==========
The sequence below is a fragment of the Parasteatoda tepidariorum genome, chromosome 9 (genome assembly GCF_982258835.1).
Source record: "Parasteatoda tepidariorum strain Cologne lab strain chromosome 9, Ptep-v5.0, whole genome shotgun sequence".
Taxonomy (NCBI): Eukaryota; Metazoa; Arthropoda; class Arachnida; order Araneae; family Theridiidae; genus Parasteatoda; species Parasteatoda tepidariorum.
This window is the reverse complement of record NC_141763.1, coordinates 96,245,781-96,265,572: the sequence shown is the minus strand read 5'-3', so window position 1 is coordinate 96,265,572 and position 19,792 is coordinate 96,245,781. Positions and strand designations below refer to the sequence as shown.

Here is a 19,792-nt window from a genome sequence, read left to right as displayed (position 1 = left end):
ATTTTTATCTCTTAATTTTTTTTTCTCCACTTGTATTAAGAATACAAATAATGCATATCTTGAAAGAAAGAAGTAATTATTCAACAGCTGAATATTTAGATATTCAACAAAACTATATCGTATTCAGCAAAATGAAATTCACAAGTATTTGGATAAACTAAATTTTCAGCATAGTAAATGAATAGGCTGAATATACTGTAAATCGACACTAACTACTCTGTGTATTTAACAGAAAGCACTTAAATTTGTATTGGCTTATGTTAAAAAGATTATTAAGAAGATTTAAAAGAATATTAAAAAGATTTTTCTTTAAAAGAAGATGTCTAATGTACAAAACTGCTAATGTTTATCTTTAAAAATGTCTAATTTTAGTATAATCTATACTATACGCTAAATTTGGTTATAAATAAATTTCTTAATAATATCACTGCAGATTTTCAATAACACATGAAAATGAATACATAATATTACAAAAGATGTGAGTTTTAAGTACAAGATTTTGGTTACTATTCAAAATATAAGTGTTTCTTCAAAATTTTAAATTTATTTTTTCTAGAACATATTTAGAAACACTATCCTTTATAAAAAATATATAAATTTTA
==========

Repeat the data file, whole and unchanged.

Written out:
The sequence below is a fragment of the Parasteatoda tepidariorum genome, chromosome 9 (genome assembly GCF_982258835.1).
Source record: "Parasteatoda tepidariorum strain Cologne lab strain chromosome 9, Ptep-v5.0, whole genome shotgun sequence".
Taxonomy (NCBI): Eukaryota; Metazoa; Arthropoda; class Arachnida; order Araneae; family Theridiidae; genus Parasteatoda; species Parasteatoda tepidariorum.
This window is the reverse complement of record NC_141763.1, coordinates 96,245,781-96,265,572: the sequence shown is the minus strand read 5'-3', so window position 1 is coordinate 96,265,572 and position 19,792 is coordinate 96,245,781. Positions and strand designations below refer to the sequence as shown.

Here is a 19,792-nt window from a genome sequence, read left to right as displayed (position 1 = left end):
ATTTTTATCTCTTAATTTTTTTTTCTCCACTTGTATTAAGAATACAAATAATGCATATCTTGAAAGAAAGAAGTAATTATTCAACAGCTGAATATTTAGATATTCAACAAAACTATATCGTATTCAGCAAAATGAAATTCACAAGTATTTGGATAAACTAAATTTTCAGCATAGTAAATGAATAGGCTGAATATACTGTAAATCGACACTAACTACTCTGTGTATTTAACAGAAAGCACTTAAATTTGTATTGGCTTATGTTAAAAAGATTATTAAGAAGATTTAAAAGAATATTAAAAAGATTTTTCTTTAAAAGAAGATGTCTAATGTACAAAACTGCTAATGTTTATCTTTAAAAATGTCTAATTTTAGTATAATCTATACTATACGCTAAATTTGGTTATAAATAAATTTCTTAATAATATCACTGCAGATTTTCAATAACACATGAAAATGAATACATAATATTACAAAAGATGTGAGTTTTAAGTACAAGATTTTGGTTACTATTCAAAATATAAGTGTTTCTTCAAAATTTTAAATTTATTTTTTCTAGAACATATTTAGAAACACTATCCTTTATAAAAAATATATAAATTTTA